Save the Children’s table. Photo by Kailash Ramchandani.
Fountain Pen Network-Philippines founder Jose (Butch) Dalisay, Jr. (R), June Dalisay (L) and Melissa Pabilona-Ang of Shibui PH. Photo by Arnold Ang.
Fountain Pen Network-Philippines President Leigh Reyes. Photo by Chito Gregorio.
FPN-P Board, vendors, international guests at the welcome dinner in Mesa Greenbelt. Photo by Leigh Reyes.
Day 2 dinner with Alesa McNeill and Troublemaker Inks. Photo by Diane Rodriguez.
Alesa McNeill (L) took videos! Kailash Ramchandani (R) of Pengrafik. Photo by Chito Gregorio.
L-R: Kailash Ramchandani of Pengrafik, Dan Hoizner, Ng Lip Sing of Straits Pen, and Daryl Lim of Atelier Musubi. Photo by John Raymond Lim.

Many thanks to Fountain Pen Network-Philippines, Inc. for organizing the Manila Pen Show 2019! Thank you, too, to the vendors, volunteers and fountain pen enthusiasts who made this a successful event! Thank you to Holiday Inn & Suites Makati for having us. We look forward to a third Manila Pen Show in 2020!


Diamine Arkipelago Blue, official ink of the Manila Pen Show 2019

Via Leigh Reyes, Fountain Pen Network-Philippines, Inc. President: “The Manila Pen Show 2019 official ink is Arkipelago Blue, Diamine’s sheeny interpretation of Pantone 286C, the official blue of the Filipino flag. Pick it up at the show – we will not be taking pre-orders or online orders.”

The Manila Pen Show 2019 will be held on November 16 & 17, from 9am to 6pm, at the Holiday Inn & Suites Makati.


Expressing one’s individuality through analog means is becoming an important part of navigating our technology-driven world. People are increasingly documenting their lives, art and work in handwritten letters, journals, planners and sketchbooks. To celebrate this growing interest in specialty pens, ink and paper, Fountain Pen Network-Philippines, Inc. is holding the second Manila Pen Show on November 16 and 17, 2019 at the Holiday Inn and Suites Makati. Show hours are 9am to 6pm on both days. Raffle tickets will be issued in exchange for donations to charity, in lieu of an entrance fee.

Fountain Pen Network-Philippines successfully organized the first Manila Pen Show as a one-day event in 2018 to celebrate its tenth anniversary as a hobby group. Due to public demand, this year’s event is now being held for two days, at a bigger venue.

Visiting a pen show is a great way of meeting fellow enthusiasts, collectors, and dealers. Pen shows are done annually in a number of cities around the world. Among the well-known ones are the DC Supershow (Washington, DC), and the European pen shows in London, Hamburg and Madrid. In the Asia-Pacific region pen shows have been held in Sydney, Melbourne, Tokyo and Singapore.

Modern and vintage pens will be available, as well as fountain pen inks, paper products and accessories. Participating international retailers include Aesthetic Bay (Singapore), Atelier Musubi (Singapore), Newton Pens (USA), Pengallery (Malaysia), Pierre Cardin (Hong Kong), Regalia Writing Labs (USA) and Straits Pen (Singapore).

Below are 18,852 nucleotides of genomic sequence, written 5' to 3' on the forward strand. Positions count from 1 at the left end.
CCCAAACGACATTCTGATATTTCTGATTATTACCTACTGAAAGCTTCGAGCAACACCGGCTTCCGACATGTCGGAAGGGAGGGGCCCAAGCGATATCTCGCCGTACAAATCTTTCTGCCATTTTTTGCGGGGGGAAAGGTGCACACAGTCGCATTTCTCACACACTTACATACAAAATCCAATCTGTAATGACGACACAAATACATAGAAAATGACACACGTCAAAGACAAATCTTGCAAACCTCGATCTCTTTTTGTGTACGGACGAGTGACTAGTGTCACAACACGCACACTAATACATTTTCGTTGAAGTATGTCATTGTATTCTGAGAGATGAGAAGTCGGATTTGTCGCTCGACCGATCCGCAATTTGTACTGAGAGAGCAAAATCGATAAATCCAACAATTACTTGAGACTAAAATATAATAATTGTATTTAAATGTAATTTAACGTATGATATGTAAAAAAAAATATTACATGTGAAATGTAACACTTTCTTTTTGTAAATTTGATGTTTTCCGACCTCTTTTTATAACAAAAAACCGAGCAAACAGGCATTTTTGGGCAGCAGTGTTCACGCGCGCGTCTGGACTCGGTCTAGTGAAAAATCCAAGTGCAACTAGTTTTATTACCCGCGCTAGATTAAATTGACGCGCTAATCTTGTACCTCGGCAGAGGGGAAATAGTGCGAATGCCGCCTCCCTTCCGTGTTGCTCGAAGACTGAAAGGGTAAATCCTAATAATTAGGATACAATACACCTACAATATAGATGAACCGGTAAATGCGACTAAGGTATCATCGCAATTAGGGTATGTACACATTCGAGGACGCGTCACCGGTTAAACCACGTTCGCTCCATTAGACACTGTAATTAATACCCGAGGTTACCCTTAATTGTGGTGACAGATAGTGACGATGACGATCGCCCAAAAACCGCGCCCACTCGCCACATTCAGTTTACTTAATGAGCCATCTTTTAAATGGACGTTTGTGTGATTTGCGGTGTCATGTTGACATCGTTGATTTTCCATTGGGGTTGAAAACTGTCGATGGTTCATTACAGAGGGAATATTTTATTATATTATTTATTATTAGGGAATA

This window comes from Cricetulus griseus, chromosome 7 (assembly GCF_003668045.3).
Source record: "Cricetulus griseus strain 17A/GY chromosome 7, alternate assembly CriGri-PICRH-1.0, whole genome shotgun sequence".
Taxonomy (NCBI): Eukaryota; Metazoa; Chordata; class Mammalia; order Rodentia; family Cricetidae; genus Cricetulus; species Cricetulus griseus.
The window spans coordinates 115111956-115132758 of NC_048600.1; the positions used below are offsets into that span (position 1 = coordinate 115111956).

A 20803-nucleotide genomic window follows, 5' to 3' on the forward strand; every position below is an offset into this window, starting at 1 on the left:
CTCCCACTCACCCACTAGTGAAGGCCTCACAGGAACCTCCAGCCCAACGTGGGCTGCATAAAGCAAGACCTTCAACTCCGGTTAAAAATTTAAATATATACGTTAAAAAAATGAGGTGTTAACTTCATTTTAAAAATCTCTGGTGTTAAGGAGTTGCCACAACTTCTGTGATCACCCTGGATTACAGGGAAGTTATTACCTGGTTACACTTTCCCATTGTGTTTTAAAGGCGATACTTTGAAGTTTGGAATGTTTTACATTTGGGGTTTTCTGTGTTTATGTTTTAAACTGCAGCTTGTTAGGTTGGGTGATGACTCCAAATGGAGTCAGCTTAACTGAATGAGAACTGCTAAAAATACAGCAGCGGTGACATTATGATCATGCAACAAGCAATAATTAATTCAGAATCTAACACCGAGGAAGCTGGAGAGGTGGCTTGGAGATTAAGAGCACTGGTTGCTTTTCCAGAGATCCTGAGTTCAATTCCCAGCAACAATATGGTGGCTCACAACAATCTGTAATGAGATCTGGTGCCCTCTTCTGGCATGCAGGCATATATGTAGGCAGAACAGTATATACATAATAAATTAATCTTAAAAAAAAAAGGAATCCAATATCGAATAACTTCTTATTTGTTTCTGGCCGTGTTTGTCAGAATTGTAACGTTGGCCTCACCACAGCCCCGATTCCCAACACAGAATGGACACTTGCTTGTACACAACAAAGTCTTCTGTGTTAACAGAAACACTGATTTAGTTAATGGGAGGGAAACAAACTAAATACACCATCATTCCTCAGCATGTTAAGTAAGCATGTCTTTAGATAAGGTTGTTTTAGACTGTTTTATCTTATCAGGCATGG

Local retailers and brands represented at the pen show include Calibre and Friends, Cross Pens, Everything Calligraphy, Faber-Castell, Gav ‘n Sav, Guia’s Vintage Pens, Inks by Vinta, Kasama Pens, Lamy, National Bookstore/Noteworthy, Pengrafik, Peter Bangayan, Scribe, Shibui, and Troublemaker Inks. Enthusiasts with minor repair needs or who require nib regrinds can visit the booths of nibmeisters John Lim or JP’s Pen Spa.

Workshops, as well as talks by special guests, have been organized for both days of the show.

Follow the Manila Pen Show on Instagram at @manilapenshow, and join the Manila Pen Show Facebook group. You can also follow the official hashtags at #manilapenshow and #manilapenshow2019.

Fountain Pen Network-Philippines is a writing instruments, pen repair, ink and stationery interest group, with roughly 8,700 members on Facebook. It was organized to promote the use of fountain pens and preserve the art of the handwritten word. Join the Fountain Pen Network-Philippines Facebook group.


I originally wrote this in the old version of this blog in 2005. It was originally entitled “Beso-Beso with Neil Gaiman” but non-Filipinos wouldn’t understand that “beso-beso” means “air kiss”, or cheek kisses among friends, like the Europeans do. I’m glad I found this account again, because this was 14 years ago and I had forgotten some of the little details that made the meeting interesting.

Incidentally, the book “Melinda” never came to light; I wonder if I heard wrong or if it was rewritten with another title.



Brandishing his Omas 1950s flexi-nib fountainpen, he signed in burgundy ink on the frontispiece of my “Brief Lives” graphic novel (Sandman Volume 7): “Mona, Sweet Dreams — Neil Gaiman.” A salesgirl took our photo (I made sure I brought my digital camera), but I won’t be posting it here; it’s for my secret delectation. I’m so glad I didn’t do anything stupid like burst into tears or freeze. In a tiny voice I managed to say, “Thanks for signing, Neil.” He smiled and said, “You’re welcome, Mona.” Then I bent down a bit to make beso beso, and to my surprise it wasn’t an air-kiss — he kissed my right cheek. (All the girls were doing it, so I figured I’d get in on the kissing action, hehehe.) As I straightened up again, clutching my book in a sort of daze, I realized how exceedingly tired he was. Poor guy. He looked like he hadn’t slept for weeks and sported massive eye luggage. But he was determined to accommodate as many fans as possible.